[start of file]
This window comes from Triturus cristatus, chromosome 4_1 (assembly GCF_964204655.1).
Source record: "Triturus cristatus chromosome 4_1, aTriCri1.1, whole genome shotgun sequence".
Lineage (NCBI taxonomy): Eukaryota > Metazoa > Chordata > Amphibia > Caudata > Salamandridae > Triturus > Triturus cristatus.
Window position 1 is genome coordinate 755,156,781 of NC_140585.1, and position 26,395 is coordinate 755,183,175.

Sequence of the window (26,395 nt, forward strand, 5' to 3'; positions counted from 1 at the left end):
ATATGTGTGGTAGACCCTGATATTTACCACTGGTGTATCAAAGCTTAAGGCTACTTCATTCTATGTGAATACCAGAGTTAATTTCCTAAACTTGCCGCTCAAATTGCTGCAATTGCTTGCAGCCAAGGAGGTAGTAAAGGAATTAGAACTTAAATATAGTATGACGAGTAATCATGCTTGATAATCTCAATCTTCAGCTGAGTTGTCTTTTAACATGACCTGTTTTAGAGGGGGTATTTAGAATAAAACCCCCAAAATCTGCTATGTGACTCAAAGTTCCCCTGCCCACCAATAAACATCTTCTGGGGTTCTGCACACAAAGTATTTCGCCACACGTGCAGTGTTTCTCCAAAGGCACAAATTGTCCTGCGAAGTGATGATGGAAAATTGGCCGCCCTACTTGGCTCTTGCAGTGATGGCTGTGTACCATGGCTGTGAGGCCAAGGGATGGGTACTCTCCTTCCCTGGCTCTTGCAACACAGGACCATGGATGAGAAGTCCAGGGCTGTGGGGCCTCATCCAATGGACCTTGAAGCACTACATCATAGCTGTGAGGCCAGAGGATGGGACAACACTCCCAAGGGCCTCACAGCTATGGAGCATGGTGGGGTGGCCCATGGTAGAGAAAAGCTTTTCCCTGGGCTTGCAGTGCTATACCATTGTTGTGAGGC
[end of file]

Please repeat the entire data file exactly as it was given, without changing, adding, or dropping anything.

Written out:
This window comes from Triturus cristatus, chromosome 4_1 (assembly GCF_964204655.1).
Source record: "Triturus cristatus chromosome 4_1, aTriCri1.1, whole genome shotgun sequence".
Lineage (NCBI taxonomy): Eukaryota > Metazoa > Chordata > Amphibia > Caudata > Salamandridae > Triturus > Triturus cristatus.
Window position 1 is genome coordinate 755,156,781 of NC_140585.1, and position 26,395 is coordinate 755,183,175.

Sequence of the window (26,395 nt, forward strand, 5' to 3'; positions counted from 1 at the left end):
ATATGTGTGGTAGACCCTGATATTTACCACTGGTGTATCAAAGCTTAAGGCTACTTCATTCTATGTGAATACCAGAGTTAATTTCCTAAACTTGCCGCTCAAATTGCTGCAATTGCTTGCAGCCAAGGAGGTAGTAAAGGAATTAGAACTTAAATATAGTATGACGAGTAATCATGCTTGATAATCTCAATCTTCAGCTGAGTTGTCTTTTAACATGACCTGTTTTAGAGGGGGTATTTAGAATAAAACCCCCAAAATCTGCTATGTGACTCAAAGTTCCCCTGCCCACCAATAAACATCTTCTGGGGTTCTGCACACAAAGTATTTCGCCACACGTGCAGTGTTTCTCCAAAGGCACAAATTGTCCTGCGAAGTGATGATGGAAAATTGGCCGCCCTACTTGGCTCTTGCAGTGATGGCTGTGTACCATGGCTGTGAGGCCAAGGGATGGGTACTCTCCTTCCCTGGCTCTTGCAACACAGGACCATGGATGAGAAGTCCAGGGCTGTGGGGCCTCATCCAATGGACCTTGAAGCACTACATCATAGCTGTGAGGCCAGAGGATGGGACAACACTCCCAAGGGCCTCACAGCTATGGAGCATGGTGGGGTGGCCCATGGTAGAGAAAAGCTTTTCCCTGGGCTTGCAGTGCTATACCATTGTTGTGAGGC